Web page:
Nepetalactone

Nepetalactone

Nepetalactone is a substance of natural origin isolated for the first time in catnip (Nepeta cataria L., 1753) but present in other plants such as, among others, nepetella (Nepeta nepetella L., 1759).
Nepetalactone is a bicyclic terpenoid at 10 C, deriving from isoprene formed by a fused lactone and cyclopentane and has a molecular formula: C10H14O2.
The nepetalactone is part of those substances synthesized by plants as attractors of pollinating insects or as a repellent for animals harmful to the plant (parasites or herbivores).
Nepetalactone has 3 stereocenters and 4aα, 7α, 7aα-nepetalactone is the molecule that causes excitement in felines in particular. 70% -90% of cats are sensitive to it, and this has a genetic determinant (due to an autosomal dominant gene). Kittens appear to be unresponsive to the molecule until at least 6-8 weeks of life, possibly until sexual maturity is reached.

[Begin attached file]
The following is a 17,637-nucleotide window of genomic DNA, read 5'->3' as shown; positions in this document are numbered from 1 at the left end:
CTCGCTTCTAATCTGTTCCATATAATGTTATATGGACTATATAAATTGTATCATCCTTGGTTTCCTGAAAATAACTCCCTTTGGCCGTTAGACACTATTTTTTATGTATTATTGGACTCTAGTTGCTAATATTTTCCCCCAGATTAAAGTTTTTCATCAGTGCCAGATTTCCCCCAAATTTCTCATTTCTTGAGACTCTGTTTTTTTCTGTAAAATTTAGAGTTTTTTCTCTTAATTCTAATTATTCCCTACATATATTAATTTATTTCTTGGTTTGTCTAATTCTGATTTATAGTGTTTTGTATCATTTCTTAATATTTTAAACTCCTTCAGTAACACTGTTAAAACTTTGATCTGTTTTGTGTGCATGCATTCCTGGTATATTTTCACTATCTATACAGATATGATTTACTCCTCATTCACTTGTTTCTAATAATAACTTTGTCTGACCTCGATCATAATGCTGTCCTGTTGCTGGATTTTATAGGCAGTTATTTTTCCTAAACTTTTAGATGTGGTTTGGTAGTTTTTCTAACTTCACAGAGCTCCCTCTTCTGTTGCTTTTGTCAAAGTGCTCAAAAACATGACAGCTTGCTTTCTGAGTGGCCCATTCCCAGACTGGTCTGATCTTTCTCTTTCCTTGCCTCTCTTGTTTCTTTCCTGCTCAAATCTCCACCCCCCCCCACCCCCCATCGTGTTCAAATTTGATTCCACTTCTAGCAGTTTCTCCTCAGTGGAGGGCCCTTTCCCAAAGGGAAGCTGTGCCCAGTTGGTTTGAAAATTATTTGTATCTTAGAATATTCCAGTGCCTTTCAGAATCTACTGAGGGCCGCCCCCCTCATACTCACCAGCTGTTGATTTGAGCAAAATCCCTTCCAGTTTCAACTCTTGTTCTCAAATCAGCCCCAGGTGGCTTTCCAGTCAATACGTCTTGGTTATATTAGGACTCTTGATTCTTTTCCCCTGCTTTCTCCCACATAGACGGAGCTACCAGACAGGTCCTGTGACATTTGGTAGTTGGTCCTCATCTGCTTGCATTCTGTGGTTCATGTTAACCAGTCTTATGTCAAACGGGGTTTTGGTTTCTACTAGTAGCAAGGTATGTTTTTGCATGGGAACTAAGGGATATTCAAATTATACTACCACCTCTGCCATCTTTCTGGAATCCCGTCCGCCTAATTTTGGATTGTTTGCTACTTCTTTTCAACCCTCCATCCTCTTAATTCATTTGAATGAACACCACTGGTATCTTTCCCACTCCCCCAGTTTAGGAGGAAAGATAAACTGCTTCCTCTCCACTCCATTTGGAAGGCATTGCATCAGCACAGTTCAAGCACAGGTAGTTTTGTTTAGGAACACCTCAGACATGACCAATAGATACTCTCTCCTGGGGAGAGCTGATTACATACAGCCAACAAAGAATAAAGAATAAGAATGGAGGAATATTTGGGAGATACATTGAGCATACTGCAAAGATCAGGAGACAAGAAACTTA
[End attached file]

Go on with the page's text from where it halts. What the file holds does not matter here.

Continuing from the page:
From recent studies it seems that nepetalactone is very powerful as a repellent for cockroaches and fly killers.
It can also act as a sex pheromone in Hemiptera Aphidae (an aphid) and as a defense molecule in Orthoptera Phasmatidae (the stick insect).
In humans, nepetalactone is an excellent sedative, with antibacterial properties. Before the advent of Chinese tea, tea with catnip was very popular.

Warning: The information shown is not medical advice and may not be accurate. The contents are for illustrative purposes only and do not replace medical advice.




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